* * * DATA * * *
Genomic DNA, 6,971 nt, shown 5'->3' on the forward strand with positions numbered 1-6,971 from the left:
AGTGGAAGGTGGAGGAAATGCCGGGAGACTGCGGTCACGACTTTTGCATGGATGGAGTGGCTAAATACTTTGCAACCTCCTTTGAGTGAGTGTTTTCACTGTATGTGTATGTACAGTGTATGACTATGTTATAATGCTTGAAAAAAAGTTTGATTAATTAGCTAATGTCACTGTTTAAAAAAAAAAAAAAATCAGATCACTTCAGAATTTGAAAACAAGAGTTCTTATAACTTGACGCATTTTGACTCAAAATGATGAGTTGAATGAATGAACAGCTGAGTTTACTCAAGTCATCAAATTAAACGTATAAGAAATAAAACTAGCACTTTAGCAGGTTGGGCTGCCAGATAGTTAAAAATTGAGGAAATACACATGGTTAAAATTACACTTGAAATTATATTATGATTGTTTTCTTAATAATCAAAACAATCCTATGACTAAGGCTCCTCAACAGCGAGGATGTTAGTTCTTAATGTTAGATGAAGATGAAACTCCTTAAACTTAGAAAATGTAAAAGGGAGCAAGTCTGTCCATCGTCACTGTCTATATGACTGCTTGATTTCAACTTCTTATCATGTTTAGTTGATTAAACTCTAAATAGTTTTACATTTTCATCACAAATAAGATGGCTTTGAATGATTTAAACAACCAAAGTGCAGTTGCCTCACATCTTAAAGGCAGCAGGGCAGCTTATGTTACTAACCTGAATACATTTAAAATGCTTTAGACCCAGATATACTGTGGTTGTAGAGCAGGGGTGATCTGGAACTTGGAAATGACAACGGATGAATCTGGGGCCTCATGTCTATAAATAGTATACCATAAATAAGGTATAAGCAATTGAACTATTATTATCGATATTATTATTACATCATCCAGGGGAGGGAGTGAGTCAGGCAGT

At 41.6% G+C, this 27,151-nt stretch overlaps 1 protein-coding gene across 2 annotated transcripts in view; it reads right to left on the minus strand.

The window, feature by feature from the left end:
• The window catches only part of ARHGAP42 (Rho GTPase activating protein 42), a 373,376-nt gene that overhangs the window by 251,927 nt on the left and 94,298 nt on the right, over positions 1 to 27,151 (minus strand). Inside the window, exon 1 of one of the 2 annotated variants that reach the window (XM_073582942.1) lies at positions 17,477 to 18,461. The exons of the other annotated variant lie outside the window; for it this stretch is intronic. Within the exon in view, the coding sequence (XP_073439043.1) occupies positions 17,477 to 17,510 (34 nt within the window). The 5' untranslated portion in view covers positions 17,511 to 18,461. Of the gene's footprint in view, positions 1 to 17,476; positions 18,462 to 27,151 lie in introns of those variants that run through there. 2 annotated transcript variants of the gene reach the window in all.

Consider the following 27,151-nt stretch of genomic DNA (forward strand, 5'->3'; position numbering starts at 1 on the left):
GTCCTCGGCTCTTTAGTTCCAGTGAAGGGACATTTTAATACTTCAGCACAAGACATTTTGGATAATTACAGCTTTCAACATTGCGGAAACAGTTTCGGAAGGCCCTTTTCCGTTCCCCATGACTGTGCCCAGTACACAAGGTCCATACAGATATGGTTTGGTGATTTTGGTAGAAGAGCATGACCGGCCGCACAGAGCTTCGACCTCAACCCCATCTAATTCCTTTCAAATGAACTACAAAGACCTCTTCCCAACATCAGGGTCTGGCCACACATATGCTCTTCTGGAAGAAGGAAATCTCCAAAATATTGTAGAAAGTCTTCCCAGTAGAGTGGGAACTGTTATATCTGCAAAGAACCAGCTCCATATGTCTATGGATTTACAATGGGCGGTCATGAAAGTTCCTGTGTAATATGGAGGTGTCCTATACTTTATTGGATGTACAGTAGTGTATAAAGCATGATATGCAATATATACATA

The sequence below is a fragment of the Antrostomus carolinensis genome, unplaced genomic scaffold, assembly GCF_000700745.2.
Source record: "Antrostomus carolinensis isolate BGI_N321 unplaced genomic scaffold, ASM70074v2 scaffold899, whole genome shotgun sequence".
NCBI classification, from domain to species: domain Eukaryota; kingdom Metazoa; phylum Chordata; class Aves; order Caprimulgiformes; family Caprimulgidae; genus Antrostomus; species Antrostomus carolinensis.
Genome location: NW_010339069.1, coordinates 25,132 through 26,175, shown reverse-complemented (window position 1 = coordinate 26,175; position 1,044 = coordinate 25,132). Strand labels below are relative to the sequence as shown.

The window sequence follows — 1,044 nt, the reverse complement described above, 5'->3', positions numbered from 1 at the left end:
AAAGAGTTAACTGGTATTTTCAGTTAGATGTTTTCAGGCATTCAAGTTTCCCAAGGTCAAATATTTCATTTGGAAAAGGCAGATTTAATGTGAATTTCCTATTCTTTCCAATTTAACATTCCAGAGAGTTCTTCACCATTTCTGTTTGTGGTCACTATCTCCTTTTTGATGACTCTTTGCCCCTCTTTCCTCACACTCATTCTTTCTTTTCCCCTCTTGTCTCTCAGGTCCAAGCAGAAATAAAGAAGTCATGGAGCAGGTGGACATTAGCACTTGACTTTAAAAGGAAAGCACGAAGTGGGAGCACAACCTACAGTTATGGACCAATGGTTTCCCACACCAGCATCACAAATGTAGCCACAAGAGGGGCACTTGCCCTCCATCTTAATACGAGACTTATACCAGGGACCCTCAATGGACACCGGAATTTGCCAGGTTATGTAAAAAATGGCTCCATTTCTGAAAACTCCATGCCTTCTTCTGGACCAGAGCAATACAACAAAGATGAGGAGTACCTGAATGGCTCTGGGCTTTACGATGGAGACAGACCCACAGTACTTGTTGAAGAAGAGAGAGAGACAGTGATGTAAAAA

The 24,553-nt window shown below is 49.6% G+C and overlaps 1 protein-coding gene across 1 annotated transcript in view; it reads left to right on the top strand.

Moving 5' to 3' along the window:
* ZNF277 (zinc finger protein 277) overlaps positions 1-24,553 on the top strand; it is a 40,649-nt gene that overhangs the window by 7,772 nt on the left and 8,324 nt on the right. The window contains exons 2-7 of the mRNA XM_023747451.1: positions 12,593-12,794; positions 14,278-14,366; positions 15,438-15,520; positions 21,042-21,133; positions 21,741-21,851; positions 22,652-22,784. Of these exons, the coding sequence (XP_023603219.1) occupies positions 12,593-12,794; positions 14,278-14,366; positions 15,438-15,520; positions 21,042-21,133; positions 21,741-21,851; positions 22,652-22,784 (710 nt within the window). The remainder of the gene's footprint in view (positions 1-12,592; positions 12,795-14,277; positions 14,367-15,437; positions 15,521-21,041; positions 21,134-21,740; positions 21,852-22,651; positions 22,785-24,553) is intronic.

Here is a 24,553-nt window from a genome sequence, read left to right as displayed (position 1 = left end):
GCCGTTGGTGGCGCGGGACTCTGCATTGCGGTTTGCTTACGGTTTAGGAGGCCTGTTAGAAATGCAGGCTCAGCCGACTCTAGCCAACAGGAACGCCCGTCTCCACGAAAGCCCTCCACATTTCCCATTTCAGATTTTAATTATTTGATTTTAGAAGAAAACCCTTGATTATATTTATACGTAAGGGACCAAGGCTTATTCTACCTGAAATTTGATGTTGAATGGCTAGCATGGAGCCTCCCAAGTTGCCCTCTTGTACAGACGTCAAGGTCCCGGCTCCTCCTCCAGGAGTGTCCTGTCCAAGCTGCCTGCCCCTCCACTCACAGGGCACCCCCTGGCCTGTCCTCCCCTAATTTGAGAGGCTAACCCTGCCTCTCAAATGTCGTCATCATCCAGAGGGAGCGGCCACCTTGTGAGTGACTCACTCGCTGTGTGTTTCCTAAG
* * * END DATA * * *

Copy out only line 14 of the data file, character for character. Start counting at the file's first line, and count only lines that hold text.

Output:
The 24,553-nt window shown below is 49.6% G+C and overlaps 1 protein-coding gene across 1 annotated transcript in view; it reads left to right on the top strand.